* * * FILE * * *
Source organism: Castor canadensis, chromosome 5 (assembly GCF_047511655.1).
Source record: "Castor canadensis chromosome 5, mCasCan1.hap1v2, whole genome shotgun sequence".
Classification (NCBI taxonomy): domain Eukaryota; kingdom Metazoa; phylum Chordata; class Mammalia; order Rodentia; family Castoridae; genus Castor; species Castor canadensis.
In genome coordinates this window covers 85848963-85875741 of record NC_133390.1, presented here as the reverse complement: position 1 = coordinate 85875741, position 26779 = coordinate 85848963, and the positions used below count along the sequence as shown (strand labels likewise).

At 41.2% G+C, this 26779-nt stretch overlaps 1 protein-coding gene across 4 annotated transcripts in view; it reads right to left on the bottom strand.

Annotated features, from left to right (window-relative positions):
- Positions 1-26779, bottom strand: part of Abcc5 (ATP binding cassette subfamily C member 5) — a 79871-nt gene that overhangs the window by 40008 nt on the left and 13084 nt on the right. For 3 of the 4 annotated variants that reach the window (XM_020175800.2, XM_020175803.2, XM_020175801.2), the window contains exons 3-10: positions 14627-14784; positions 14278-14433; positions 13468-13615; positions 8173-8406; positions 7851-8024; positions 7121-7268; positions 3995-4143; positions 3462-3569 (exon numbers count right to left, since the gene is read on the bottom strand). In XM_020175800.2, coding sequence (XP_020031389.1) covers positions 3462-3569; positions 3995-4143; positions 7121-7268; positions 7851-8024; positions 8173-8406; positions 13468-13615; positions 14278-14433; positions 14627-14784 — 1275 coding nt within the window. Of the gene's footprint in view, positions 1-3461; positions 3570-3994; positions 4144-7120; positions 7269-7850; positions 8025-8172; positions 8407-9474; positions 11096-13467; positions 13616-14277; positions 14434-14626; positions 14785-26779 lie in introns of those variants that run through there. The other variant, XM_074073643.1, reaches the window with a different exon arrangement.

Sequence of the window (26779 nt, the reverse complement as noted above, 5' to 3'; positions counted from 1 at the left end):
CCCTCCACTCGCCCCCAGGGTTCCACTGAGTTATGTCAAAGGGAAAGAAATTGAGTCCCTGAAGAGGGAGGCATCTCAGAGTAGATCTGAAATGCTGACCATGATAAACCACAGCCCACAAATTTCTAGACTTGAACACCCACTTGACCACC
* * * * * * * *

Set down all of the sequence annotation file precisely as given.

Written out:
Source organism: Castor canadensis, chromosome 5 (assembly GCF_047511655.1).
Source record: "Castor canadensis chromosome 5, mCasCan1.hap1v2, whole genome shotgun sequence".
Classification (NCBI taxonomy): domain Eukaryota; kingdom Metazoa; phylum Chordata; class Mammalia; order Rodentia; family Castoridae; genus Castor; species Castor canadensis.
In genome coordinates this window covers 85848963-85875741 of record NC_133390.1, presented here as the reverse complement: position 1 = coordinate 85875741, position 26779 = coordinate 85848963, and the positions used below count along the sequence as shown (strand labels likewise).

At 41.2% G+C, this 26779-nt stretch overlaps 1 protein-coding gene across 4 annotated transcripts in view; it reads right to left on the bottom strand.

Annotated features, from left to right (window-relative positions):
- Positions 1-26779, bottom strand: part of Abcc5 (ATP binding cassette subfamily C member 5) — a 79871-nt gene that overhangs the window by 40008 nt on the left and 13084 nt on the right. For 3 of the 4 annotated variants that reach the window (XM_020175800.2, XM_020175803.2, XM_020175801.2), the window contains exons 3-10: positions 14627-14784; positions 14278-14433; positions 13468-13615; positions 8173-8406; positions 7851-8024; positions 7121-7268; positions 3995-4143; positions 3462-3569 (exon numbers count right to left, since the gene is read on the bottom strand). In XM_020175800.2, coding sequence (XP_020031389.1) covers positions 3462-3569; positions 3995-4143; positions 7121-7268; positions 7851-8024; positions 8173-8406; positions 13468-13615; positions 14278-14433; positions 14627-14784 — 1275 coding nt within the window. Of the gene's footprint in view, positions 1-3461; positions 3570-3994; positions 4144-7120; positions 7269-7850; positions 8025-8172; positions 8407-9474; positions 11096-13467; positions 13616-14277; positions 14434-14626; positions 14785-26779 lie in introns of those variants that run through there. The other variant, XM_074073643.1, reaches the window with a different exon arrangement.

Sequence of the window (26779 nt, the reverse complement as noted above, 5' to 3'; positions counted from 1 at the left end):
CCCTCCACTCGCCCCCAGGGTTCCACTGAGTTATGTCAAAGGGAAAGAAATTGAGTCCCTGAAGAGGGAGGCATCTCAGAGTAGATCTGAAATGCTGACCATGATAAACCACAGCCCACAAATTTCTAGACTTGAACACCCACTTGACCACC